In a surprising twist, property prices in high crime suburbs are beating their city’s median, new research has revealed.
Over the last 10 years, Sydney’s median property price has grown by 69.2 per cent, according to research from RiskWise Property Research.
The south-west suburb of Liverpool has seen property prices surge a whopping 108.1 per cent – nearly 40 per cent more than the growth of the median.
Bankstown, Granville, Merrylands, Punchbowl and Auburn have also outperformed the market.
In Melbourne, the 10-year capital price growth has also been 69.2 per cent.
Suburbs like Frankston, Craigieburn, Ascot Vale and Brunswick have outperformed the market by more than 10 per cent.
“Despite the stigma that’s typically attached to areas with crime issues and the potential challenges that go with that over the short term, over a reasonable timeframe this has tended to be outweighed by the combined benefits of affordability, convenience of location, and gentrification, from a housing market performance perspective,” BuyersBuyers co-founder Pete Wargent said.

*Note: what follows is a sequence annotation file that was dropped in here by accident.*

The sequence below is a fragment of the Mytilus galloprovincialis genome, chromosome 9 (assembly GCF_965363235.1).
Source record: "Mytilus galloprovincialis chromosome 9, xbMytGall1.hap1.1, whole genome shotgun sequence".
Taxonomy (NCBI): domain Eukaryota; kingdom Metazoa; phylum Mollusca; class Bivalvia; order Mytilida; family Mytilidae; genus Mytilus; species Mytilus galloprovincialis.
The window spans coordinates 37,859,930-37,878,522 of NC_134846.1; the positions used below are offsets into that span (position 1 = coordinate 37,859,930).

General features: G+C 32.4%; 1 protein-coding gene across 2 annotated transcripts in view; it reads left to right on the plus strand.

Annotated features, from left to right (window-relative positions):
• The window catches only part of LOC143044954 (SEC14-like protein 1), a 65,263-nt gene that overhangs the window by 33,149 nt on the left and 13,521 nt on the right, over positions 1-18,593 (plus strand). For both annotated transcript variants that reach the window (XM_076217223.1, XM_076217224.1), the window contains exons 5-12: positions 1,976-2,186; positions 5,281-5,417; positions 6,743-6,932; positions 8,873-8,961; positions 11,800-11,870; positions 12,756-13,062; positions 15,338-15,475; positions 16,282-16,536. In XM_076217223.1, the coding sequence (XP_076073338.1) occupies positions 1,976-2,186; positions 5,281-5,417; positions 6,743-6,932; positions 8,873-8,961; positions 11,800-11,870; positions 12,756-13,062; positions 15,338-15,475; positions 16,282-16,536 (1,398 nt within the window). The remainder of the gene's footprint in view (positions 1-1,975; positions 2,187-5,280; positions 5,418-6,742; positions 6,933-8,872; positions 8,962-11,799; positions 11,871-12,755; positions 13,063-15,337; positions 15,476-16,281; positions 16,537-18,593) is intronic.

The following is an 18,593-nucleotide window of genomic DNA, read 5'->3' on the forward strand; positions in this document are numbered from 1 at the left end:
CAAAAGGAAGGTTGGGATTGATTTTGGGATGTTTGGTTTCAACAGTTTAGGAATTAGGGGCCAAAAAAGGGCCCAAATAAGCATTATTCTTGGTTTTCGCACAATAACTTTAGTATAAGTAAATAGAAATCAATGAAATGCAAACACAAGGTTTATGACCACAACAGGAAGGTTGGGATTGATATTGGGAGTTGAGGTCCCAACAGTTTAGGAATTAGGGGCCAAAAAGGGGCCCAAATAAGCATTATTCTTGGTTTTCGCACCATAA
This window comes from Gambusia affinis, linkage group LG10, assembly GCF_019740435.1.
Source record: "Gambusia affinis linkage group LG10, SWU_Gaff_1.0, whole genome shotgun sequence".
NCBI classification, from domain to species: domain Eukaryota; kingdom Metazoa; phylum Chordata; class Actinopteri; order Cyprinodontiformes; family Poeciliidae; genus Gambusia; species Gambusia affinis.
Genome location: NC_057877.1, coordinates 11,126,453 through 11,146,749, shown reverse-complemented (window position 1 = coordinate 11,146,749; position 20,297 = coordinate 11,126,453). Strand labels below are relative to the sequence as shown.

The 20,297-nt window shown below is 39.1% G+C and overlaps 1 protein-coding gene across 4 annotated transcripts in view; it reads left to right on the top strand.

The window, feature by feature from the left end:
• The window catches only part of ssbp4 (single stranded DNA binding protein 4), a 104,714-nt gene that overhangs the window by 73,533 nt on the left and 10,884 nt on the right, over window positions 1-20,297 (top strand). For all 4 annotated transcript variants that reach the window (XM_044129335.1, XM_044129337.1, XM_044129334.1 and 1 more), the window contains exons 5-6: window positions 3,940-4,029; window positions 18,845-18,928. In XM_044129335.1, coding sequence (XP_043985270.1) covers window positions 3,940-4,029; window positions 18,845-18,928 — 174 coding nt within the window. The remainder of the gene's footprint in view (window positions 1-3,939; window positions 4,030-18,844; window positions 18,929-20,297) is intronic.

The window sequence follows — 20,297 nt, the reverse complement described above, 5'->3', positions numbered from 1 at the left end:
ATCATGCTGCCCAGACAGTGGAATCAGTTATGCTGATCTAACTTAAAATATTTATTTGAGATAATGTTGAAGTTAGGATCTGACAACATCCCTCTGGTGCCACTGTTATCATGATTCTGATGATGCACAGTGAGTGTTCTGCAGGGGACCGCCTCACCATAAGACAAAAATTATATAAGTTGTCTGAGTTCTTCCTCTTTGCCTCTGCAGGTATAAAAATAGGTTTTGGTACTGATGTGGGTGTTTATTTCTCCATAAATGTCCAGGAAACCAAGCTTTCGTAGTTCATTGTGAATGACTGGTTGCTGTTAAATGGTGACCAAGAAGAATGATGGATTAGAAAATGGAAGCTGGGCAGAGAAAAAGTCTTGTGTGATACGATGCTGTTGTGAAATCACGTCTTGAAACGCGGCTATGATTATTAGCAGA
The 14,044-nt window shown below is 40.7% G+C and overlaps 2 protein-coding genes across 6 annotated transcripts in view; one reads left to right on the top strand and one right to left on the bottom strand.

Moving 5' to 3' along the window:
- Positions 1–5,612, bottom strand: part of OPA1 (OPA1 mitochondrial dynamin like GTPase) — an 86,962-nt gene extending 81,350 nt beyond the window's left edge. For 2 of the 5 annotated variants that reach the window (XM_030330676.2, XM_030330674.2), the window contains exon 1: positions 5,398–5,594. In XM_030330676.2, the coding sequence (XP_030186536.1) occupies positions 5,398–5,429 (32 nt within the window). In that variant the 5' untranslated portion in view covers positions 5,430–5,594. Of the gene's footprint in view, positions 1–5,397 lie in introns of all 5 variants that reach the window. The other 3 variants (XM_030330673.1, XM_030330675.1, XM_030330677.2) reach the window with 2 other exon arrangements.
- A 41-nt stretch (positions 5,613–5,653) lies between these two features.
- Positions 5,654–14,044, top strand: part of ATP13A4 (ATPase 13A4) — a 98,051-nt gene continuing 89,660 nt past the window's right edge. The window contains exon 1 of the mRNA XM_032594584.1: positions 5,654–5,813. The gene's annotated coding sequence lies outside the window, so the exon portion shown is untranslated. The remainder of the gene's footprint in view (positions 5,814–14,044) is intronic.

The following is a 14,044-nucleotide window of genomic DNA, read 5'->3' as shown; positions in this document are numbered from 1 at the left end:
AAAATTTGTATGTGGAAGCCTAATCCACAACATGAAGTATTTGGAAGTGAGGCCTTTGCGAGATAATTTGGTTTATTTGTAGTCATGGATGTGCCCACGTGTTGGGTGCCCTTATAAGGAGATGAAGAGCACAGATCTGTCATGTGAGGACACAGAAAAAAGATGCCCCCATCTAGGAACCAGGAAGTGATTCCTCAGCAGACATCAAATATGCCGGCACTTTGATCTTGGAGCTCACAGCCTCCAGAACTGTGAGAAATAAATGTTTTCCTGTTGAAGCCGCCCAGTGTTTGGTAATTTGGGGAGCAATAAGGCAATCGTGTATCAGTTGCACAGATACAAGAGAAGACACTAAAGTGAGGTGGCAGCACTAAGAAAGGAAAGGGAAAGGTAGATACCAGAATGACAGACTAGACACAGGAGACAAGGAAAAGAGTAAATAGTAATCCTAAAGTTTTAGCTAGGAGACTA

While buyers aren’t exactly seeking out crime hotspots, the positives are really driving up house prices over time.
According to RiskWise chief Doron Peleg, land scarcity and an undersupply of houses in the two capital cities has also driven strong demand to high crime areas.
“Our nationwide research actually found gentrifying suburbs with high crime typically deliver strong price growth and outperform the local benchmark,” Peleg added.
“This is also consistent with the international trend where areas that had been notorious enjoyed gentrification and major price increases.”
It’s a different story for unit prices, however, with Melbourne units in high crime areas tending to underperform the market.
“The ample supply of units in popular areas over Melbourne over this recent construction cycle has kept entry prices relatively affordable, and generally speaking apartment buyers have not needed to compromise so much by moving to high crime areas,” Wargent said.
House prices across Australia dipped 0.1 per cent - their smallest decline since May this year.
CoreLogic describe the dip as a “striking turn in housing market sentiment”, but flagged an end to JobKeeper and the decreased JobSeeker boost would pose significant headwinds for the sector.
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